Form 4 Biology Chapter 2 topical Exercise

Assalamualaikum and hello,

It’s revision time! But before you proceed with answering the following topical exercise, here is a video to help you refresh your memory on organelles and their functions.

Once you are done with your revision, please download the following handout.

https://wickedbiology.files.wordpress.com/2017/01/biology-topical-exercise-form-4-chapter-2.pdf

Good luck!!

Love ,

Tr.Rez 🙂

 

Soalan Ulangkaji Bab 2 (Tingkatan 5)

Assalamualaikum and salam sejahtera 🙂

It’s been awhile since I last posted something in this website. I’m so sorry about that. But fortunately I managed to prepare the Soalan Ulangkaji Bab 2 for form five students.

Soalan Ulangkaji Bab 2

You can download it through the following link.

SOALAN ULANGKAJI BAB 2

I hope that this handouts will help you with your revision for this chapter 🙂

Regards,

Tr. Rez

 

1.2 : The Circulatory System (Blood Vessels)

Biology Form 5 

Chapter 1 : Transport

Subtopic 1.2 : The Circulatory System (Blood Vessels)

The Structure of Human Blood Vessels

Hand blood vessels

Hand blood vessels

 

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  • Blood vessels are the tubes for the medium to flow through
  • Three main types of blood vessels are
    1. Arteries
    2. Capillaries
    3. Veins
  • Each type of blood vessels has different structure according to their functions

 

 

 

 

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a) Arteries

  • Functions: carry blood away from the heart towards other tissues and organs
  • When an artery enters an organ, it divides into smaller branches called arterioles

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  • The wall of an artery has three layers
    • Endothelium
      • Innermost layer
      • consists of a single layer of endothelial cells
    • Tunica media
      • Thick middle layer
      • consist of elastic fibres & smooth muscles
    • Tunica Externa
      • Outermost layer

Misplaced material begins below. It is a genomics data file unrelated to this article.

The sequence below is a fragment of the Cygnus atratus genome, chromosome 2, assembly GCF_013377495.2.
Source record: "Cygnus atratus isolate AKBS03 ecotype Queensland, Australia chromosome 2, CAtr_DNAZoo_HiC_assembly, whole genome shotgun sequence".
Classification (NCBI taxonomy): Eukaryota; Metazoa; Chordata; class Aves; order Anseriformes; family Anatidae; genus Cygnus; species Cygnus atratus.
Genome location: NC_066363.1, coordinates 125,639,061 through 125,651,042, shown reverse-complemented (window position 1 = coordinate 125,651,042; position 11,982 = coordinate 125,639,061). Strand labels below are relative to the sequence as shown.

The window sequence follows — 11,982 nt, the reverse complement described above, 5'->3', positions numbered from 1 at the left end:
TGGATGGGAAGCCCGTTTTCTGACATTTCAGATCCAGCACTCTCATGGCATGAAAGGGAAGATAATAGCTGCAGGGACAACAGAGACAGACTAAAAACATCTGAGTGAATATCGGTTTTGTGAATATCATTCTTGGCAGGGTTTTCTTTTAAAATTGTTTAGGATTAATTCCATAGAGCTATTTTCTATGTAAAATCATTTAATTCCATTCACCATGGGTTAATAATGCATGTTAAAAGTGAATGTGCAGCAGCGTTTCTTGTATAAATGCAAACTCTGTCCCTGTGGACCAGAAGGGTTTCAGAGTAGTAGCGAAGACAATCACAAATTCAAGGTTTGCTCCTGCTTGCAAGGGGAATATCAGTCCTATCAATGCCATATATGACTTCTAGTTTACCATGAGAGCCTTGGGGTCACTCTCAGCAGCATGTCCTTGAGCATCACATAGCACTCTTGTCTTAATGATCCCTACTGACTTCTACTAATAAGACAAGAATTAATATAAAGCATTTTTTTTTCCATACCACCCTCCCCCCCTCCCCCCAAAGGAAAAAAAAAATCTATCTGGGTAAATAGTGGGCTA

• Consists of collagen fibres
  • Thick walls can withstand the high pressure of blood inside the arteries

b) Veins

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  • are large vessels which carry blood back to the heart
  • receive blood from small blood vessels called venules
  • possesses less smooth muscle tissues than an artery
  • have thinner walls than arteries because blood pressure in the veins is  much lower than in the arteries
  • lumen in the centre of a vein is larger in diameter than in an artery
  • semilunar valves in the vein prevent backflow of blood, thereby maintaining a one-way flow of blood towards the heart

 

 

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c) Capillaries

capillary

  • the smallest and most numerous blood vessels
  • comprises of a single layer of endothelial cells
  • tiny gaps between the endothelial cells allow water, ions and small solute molecules to leak out of the capillaries
  • the site of exchange of materials between the tissues and the blood
  • erythrocytes and large protein molecules are unable to leak out of the capillaries
  • leucocytes can squeeze through the capillary wall into the tissue spaces

 

Compare and contrast arteries, veins and capillaries

Similarities

  • Walls consist of epithelial tissues, smooth muscles and connective tissues (except capillaries)
  • Carry blood

Differences

1.2 The Circulatory Sytem (Blood Vessels & Heart)

 

 

 

 

 

 

2.1 Cell Structure & Function

Biology Form 4

Chapter 2: Cell Structure and Cell Organisation

Subtopic 2.1: Cell Structure & Function

Introduction to cells.

 

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What are cells?
  • are basic units of living organisms
  • Consist of Protoplasm:
    • living component of a cell